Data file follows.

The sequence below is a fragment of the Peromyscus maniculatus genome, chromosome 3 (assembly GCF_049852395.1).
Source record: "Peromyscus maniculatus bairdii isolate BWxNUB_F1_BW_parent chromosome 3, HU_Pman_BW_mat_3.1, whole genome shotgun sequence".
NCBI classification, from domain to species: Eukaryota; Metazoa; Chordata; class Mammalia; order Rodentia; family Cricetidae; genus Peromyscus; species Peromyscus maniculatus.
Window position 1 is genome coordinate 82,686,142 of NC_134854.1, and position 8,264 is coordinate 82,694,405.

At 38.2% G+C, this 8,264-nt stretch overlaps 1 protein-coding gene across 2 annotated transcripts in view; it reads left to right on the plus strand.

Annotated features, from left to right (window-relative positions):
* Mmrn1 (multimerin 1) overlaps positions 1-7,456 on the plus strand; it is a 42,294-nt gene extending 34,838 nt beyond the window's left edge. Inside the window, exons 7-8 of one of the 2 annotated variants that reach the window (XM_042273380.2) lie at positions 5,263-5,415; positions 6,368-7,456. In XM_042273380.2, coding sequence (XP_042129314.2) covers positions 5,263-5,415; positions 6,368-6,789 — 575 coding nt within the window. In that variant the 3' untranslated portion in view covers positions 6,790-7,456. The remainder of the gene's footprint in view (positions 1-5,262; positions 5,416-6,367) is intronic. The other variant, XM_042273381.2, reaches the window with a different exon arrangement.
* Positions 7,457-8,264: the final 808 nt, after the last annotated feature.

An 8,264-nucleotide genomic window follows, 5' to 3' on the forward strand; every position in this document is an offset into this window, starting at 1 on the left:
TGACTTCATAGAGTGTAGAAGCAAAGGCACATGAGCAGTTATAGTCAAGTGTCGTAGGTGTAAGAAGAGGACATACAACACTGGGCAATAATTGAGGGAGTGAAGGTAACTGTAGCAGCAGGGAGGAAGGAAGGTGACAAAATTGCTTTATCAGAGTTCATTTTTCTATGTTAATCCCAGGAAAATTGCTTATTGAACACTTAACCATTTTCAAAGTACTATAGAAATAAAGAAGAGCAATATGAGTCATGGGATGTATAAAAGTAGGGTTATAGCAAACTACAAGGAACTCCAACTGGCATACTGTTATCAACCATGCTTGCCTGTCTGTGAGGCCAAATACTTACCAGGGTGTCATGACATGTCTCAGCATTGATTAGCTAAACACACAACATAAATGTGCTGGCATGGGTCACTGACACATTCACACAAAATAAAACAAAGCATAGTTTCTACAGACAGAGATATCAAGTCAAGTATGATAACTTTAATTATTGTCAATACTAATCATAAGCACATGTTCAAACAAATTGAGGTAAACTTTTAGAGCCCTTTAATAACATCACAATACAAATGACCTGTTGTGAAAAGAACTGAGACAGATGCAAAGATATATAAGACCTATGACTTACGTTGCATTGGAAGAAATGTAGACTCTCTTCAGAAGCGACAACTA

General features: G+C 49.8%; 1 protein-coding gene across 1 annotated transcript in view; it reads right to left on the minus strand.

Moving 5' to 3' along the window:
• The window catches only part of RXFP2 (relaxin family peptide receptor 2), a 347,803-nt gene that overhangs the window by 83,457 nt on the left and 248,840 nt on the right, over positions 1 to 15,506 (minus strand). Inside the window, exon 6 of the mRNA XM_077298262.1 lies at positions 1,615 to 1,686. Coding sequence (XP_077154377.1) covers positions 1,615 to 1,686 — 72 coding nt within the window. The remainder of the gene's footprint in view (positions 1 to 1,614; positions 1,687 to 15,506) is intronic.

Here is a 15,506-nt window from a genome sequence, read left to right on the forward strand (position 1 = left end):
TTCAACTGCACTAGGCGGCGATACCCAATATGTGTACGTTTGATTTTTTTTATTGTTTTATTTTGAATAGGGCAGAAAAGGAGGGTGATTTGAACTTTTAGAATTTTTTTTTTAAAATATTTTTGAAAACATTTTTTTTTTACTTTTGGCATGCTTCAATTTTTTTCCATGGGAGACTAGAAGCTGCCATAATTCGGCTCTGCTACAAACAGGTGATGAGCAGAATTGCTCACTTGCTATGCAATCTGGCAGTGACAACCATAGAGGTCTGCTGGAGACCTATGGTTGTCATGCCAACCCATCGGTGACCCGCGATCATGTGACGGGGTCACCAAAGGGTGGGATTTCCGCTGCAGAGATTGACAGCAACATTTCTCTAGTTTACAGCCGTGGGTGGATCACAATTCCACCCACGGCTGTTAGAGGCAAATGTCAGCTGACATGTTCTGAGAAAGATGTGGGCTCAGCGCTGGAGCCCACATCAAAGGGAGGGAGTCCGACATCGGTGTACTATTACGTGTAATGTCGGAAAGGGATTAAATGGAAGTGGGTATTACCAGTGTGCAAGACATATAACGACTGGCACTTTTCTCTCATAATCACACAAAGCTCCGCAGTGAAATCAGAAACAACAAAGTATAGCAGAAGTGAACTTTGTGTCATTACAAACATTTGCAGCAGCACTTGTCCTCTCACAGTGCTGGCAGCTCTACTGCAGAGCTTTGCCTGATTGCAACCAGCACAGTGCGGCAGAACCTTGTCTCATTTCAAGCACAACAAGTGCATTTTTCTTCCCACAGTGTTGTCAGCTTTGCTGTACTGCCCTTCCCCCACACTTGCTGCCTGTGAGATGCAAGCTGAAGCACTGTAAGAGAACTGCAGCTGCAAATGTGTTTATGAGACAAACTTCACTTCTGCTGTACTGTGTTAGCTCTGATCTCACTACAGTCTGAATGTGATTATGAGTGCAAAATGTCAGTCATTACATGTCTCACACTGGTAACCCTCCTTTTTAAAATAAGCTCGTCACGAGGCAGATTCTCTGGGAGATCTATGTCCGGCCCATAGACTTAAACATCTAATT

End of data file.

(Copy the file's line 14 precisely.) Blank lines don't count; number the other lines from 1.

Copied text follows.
Here is a 15,506-nt window from a genome sequence, read left to right on the forward strand (position 1 = left end):